I’ve put nearly fifteen rolls of JCH 400 through various cameras (I initially bought two bricks of it and I’m already itching for more), and I’ve found that I get the best results when shooting in early morning or from late afternoon to early evening. I’ve also had good results in more direct light, only shots made in these conditions aren’t as consistent. It simply depends on the camera and lens I’m using and whether I decide to overexpose slightly (+1/3 of a stop is a good baseline for me); compensating for my errors when judging the shadows.

As the film’s namesake suggests, it’s been offered with street photography in mind, and in this type of shooting it performs well due to its high contrast and moody tones. But that’s not to say it’s a one trick pony. JCH 400 can be used to great effect in far more situations than the name might have you believe. Portraits, landscapes, architectural shooting – really, go nuts. It’s even wonderful in smoggy or cloudy environments, or when there’s a diffusive mist in the air. A surveillance film at its core, it does a great job of cutting through hazy environments and capturing details that other films fail to catch. That said, if smooth tonality is what you’re after I’d suggest an alternative slower speed film, but if you’re willing to accept mild grain JCH 400 will likely impress no matter what your style.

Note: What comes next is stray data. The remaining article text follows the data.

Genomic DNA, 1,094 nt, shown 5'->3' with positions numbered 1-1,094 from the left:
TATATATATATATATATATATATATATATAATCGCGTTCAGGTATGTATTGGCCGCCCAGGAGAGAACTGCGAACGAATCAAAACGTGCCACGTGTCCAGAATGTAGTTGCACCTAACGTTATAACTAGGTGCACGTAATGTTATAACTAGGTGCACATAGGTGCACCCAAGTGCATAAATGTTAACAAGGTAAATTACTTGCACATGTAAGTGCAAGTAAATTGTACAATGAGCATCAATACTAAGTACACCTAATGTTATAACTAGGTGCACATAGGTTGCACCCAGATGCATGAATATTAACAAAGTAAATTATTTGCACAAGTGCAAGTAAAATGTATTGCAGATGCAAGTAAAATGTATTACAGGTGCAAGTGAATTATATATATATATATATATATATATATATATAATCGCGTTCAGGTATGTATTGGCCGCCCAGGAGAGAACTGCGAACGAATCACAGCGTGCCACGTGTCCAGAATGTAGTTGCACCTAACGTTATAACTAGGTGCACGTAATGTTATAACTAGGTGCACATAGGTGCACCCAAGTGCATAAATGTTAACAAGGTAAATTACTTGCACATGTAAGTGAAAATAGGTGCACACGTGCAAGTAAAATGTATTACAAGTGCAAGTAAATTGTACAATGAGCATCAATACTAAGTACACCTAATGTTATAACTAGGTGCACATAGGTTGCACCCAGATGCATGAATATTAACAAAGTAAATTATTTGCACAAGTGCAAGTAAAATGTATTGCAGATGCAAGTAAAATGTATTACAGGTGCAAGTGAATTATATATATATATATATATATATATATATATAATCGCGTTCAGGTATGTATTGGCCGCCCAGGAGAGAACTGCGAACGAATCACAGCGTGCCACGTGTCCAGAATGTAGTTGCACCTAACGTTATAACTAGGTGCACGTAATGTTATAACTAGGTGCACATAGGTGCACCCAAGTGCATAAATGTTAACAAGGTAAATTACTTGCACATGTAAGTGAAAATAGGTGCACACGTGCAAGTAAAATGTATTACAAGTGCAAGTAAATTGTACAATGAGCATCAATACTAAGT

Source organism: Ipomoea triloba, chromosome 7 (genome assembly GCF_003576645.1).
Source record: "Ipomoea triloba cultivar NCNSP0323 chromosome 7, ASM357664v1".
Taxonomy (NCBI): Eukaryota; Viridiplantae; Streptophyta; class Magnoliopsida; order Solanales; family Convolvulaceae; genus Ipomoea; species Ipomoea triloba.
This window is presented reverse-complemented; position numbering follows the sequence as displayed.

Let’s get one thing out of the way here – I’ve not shot every black-and-white film, so this film may be similar to a stock I haven’t used before. But I can confidently compare it to what many consider to be the most popular black-and-white negative films, and give my impressions. So let’s do it.

JCH versus Kodak Tri-X at box speed (400)